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Why Is My BV Not Going Away with Treatment?

Medically reviewed by Jobelle Ann Dela Cruz Bigalbal, MD · General Practitioner

Written by Lorraine Bunag, R.N. · Updated Oct 27, 2023

Why Is My BV Not Going Away with Treatment?

Half of the women who experience bacterial vaginosis (BV) do not exhibit symptoms, but for those who do, they may notice a strong fishy odor and thin, possibly discolored discharge. In most cases, BV is highly curable with doctor-prescribed antibiotics. If you feel that your BV is not going away with treatment, don’t panic.

According to experts, recurring bacterial vaginosis is common, especially if you have the following habits:

You regularly use feminine washes

BV happens when there’s an overgrowth of a specific type of the naturally-occurring bacteria in the vagina. So, basically, anything that disrupts the bacterial balance in the woman’s genital area can lead to recurring BV.

One factor that can lead to that disruption is the use of feminine washes, which, according to most advertisements, help you “feel fresh and clean” down there.

Medical experts emphasize that the vagina is a self-cleaning organ, so you don’t need to douche or use any feminine wash, especially perfumed ones, as they can only irritate the skin or cause an imbalance in the bacterial environment.

If your BV keeps coming back, the best course of action is to drop the habit of using feminine washes. Instead, wash the outside of your vagina with warm water.

BV not going away with treatment

You’re used to wearing tight pants or nylon undergarments

If your BV is not going away with treatment, check your underwear and pants.

According to doctors, tight pants and nylon undergarments can block airflow in the genital area and cause bacterial growth, leading to recurrent or worsened BV.

Additionally, these types of clothing can result in sweating, another known contributor to bacterial vaginosis.

Instead of tight pants and nylon undergarments, choose loose bottoms and breathable cotton underwear.

You had sex while you’re still being treated

In some cases, engaging in sex while you still have bacterial vaginosis is the reason why your BV is not responding to antibiotics. And though bacterial vaginosis is not an STD, having multiple sexual partners also increases the chances of acquiring the condition.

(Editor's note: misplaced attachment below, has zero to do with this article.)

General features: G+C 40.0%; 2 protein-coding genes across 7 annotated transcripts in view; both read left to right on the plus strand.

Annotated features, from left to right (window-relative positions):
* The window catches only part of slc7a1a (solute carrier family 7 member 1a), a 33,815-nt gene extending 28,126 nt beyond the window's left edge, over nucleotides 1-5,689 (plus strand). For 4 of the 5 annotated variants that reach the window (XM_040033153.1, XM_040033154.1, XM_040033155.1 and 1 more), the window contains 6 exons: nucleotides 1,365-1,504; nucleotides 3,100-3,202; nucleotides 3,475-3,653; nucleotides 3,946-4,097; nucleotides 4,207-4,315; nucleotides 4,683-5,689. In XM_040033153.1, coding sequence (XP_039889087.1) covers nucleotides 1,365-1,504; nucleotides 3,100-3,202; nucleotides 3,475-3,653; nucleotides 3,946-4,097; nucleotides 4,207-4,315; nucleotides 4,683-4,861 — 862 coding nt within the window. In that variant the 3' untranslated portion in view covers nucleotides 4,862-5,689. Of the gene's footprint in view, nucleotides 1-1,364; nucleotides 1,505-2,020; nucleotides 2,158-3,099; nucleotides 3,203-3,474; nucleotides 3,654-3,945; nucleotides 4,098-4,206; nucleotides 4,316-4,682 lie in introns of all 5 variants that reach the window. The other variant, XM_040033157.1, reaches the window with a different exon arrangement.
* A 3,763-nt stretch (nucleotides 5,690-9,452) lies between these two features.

Experts reiterate that sex can affect vaginal pH levels, which can, in turn, promote bacterial growth. Their advice is to refrain from having sex until you’ve finished the antibiotic therapy, and your symptoms have cleared.

If you want to maintain intimacy, consider other forms of sexual activities.

You stopped taking your medications

Once your doctor gives you an antibiotic cream or pills, you need to apply or take the medication as prescribed.

So, if the doctor says twice a day for 7 days, strictly follow the order even if your symptoms clear up after just 3 or 4 days of treatment.

According to doctors, stopping your medications too early can lead to BV recurrence.

Moreover, discontinuing the antibiotic prematurely can result in antibiotic resistance. This means that should your BV recur, it may not respond well to your previous antibiotic drug.

You forget to take care of your sex toys

In case your infection clears up, and then you notice that it keeps on coming back, think about your sex toys.

When sex toys are not squeaky clean, they can reintroduce bacteria in the vagina, resulting in recurrent bacterial vaginosis.

Don’t forget to clean your sex toys before and after using them. But of course, wait until your condition improves before you resume engaging in sexual intercourse.

You rely too much on home remedies

Once you observe the tell-tale symptoms of bacterial vaginosis, you need to talk to your doctor so he or she can give you the appropriate antibiotic treatment.

Relying too much on home remedies, like avoiding sex, wearing cotton underwear, and taking probiotics will not clear an existing infection.

Furthermore, when you don’t receive the appropriate antibiotic, your BV may not go away with treatment and lead to complications like pelvic issues, increased infection risk, and miscarriage or preterm birth in pregnant women.

Key Takeaways

Is your BV not going away with treatment? If it’s recurring, look back on certain aspects of your lifestyle.

Remember: talk to your doctor and don’t rely solely on home remedies.

Finally, make sure that you’re taking good care of your feminine area. Don’t douche or use heavily perfumed products, clean your sex toys, and opt for cotton underwear.

Learn more about Bacterial Vaginosis here. 


Hello Health Group does not provide medical advice, diagnosis or treatment.

Medically reviewed by

Jobelle Ann Dela Cruz Bigalbal, MD

General Practitioner

Written by Lorraine Bunag, R.N. · Updated Oct 27, 2023

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